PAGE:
“We had been a foodservice business. Now there was an opportunity to become heavily involved in retail. Also, our biggest advantage is the role of our brand – the best-known turkey brand in the world.”

Jandrain’s business philosophy for the company is very process and data-driven – “probably because of my food science background – that’s a big part of what we do. That includes analyzing data that we can use in satisfying our consumers. Our strength is satisfying our consumers and retailers. A core value for me that I apply to this company is continuous improvement – we can always be better. We establish the best process we can, and then take every opportunity to improve it.”

Another core value Jandrain practices is sharing as much as possible with his associates. “They hear not just from their direct supervisors, but also me. We use a team approach. It makes many people want to be a part of Butterball,” he said.

The rise of turkey

Yet there are other critical issues Jandrain is dealing with as Butterball CEO – the changes he is making to make turkey more of a major player in the food protein industry, and the continuing challenges to his company and the entire food industry posed by COVID-19.

“Turkey has become a value-added product to be enjoyed by consumers all around the year. We’ve gone beyond selling fresh and frozen whole birds at Thanksgiving and maybe Christmas, although those products and holidays are still critical and a very important part of our business,” he said.

“When it comes to turkey, customers want a lot more. There is a shift from red meat to turkey. That’s a great opportunity for us. The reasons for this have to do with health, a lower-fat product, and because some consumers, for various reasons, move to turkey. Our turkey burgers have been very successful,” he noted.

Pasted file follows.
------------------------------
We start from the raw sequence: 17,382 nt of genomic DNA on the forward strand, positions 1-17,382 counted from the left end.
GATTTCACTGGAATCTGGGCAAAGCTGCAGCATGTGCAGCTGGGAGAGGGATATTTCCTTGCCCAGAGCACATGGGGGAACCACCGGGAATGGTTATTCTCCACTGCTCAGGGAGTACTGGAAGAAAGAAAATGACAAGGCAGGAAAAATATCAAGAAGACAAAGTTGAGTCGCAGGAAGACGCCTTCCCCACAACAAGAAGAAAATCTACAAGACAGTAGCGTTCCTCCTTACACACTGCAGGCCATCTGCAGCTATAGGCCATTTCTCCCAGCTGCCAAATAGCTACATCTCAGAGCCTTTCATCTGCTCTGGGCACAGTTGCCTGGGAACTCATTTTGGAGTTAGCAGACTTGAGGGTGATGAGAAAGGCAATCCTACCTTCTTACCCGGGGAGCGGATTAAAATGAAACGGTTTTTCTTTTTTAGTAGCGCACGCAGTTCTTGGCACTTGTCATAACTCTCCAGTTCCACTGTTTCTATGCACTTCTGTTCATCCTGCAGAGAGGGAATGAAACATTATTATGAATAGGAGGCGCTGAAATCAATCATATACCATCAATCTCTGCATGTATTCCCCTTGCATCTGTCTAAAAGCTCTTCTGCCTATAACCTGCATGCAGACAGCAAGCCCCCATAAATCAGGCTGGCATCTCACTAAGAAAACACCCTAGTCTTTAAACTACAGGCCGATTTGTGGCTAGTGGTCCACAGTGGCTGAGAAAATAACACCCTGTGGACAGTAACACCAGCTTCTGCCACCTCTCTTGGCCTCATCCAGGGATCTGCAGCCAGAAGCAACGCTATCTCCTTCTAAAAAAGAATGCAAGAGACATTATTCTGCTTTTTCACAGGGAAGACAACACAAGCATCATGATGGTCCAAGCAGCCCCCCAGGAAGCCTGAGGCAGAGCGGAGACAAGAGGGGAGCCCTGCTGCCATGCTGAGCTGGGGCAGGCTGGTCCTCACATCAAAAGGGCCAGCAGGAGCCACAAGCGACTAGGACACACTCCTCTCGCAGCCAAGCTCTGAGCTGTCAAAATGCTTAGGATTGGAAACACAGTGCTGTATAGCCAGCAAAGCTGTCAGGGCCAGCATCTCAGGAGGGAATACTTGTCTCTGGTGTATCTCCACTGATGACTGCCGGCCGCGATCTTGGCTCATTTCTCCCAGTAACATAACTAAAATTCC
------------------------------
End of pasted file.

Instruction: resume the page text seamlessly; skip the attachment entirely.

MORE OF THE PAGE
Jandrain points to the growing popularity of turkey bacon, ground turkey for chili and meatballs, and smaller parts of a turkey, including breasts, tenderloins, legs and thighs. There are turkey cuts, turkey burgers, turkey sausages, deli meat, packaged lunch meat and turkey jerky.

“It’s true, at one time, people only thought about turkey for the holidays, at one time of the year,” he admitted. “But our goal has been to make turkey an everyday product, not just a specialty product for certain times of the year.

“Beyond whole birds just for the holiday and maybe deli meats, we realized consumers would like turkey products frequently. Breakfast sausages, ground turkey for various types of dishes – all this goes to insights we gained at the company as we were looking into expanded possibilities.”

Because of the COVID-19 pandemic in 2020 and continuing into 2021, some of those shifts are taking place sooner rather than later. “There was a shift in demand this year by consumers for different sizes of protein meals, because of restrictions in sizes of families and groups at the holidays,” he said. “So, we saw an opportunity for smaller turkey products, like breasts, legs and thighs, instead of only whole birds.”

He pointed out there was a spike in demand for turkey in the 1980s and even in more recent decades, but that growth has been flat for some time. But this is changing, due to the export of turkey and turkey products, mostly raw commodities.

Jandrain pointed out that turkey being sold for different occasions, or no occasion, makes a difference in the demand for fresh versus frozen products.

“Much of the turkey we sell at the holidays, including whole birds, are frozen. But our retail products, including value-added products, are mostly fresh. For our foodservice customers, some products are frozen, but most are fresh,” he said.

He also pointed to the increasing amount of turkey that is exported from the United States indicating growth for the industry.

Pandemic effect


Concerning Butterball’s efforts in dealing with COVID-19, Jandrain said the company is doing everything in its power to keep its plants operating, and producing the food Americans count on, during the pandemic.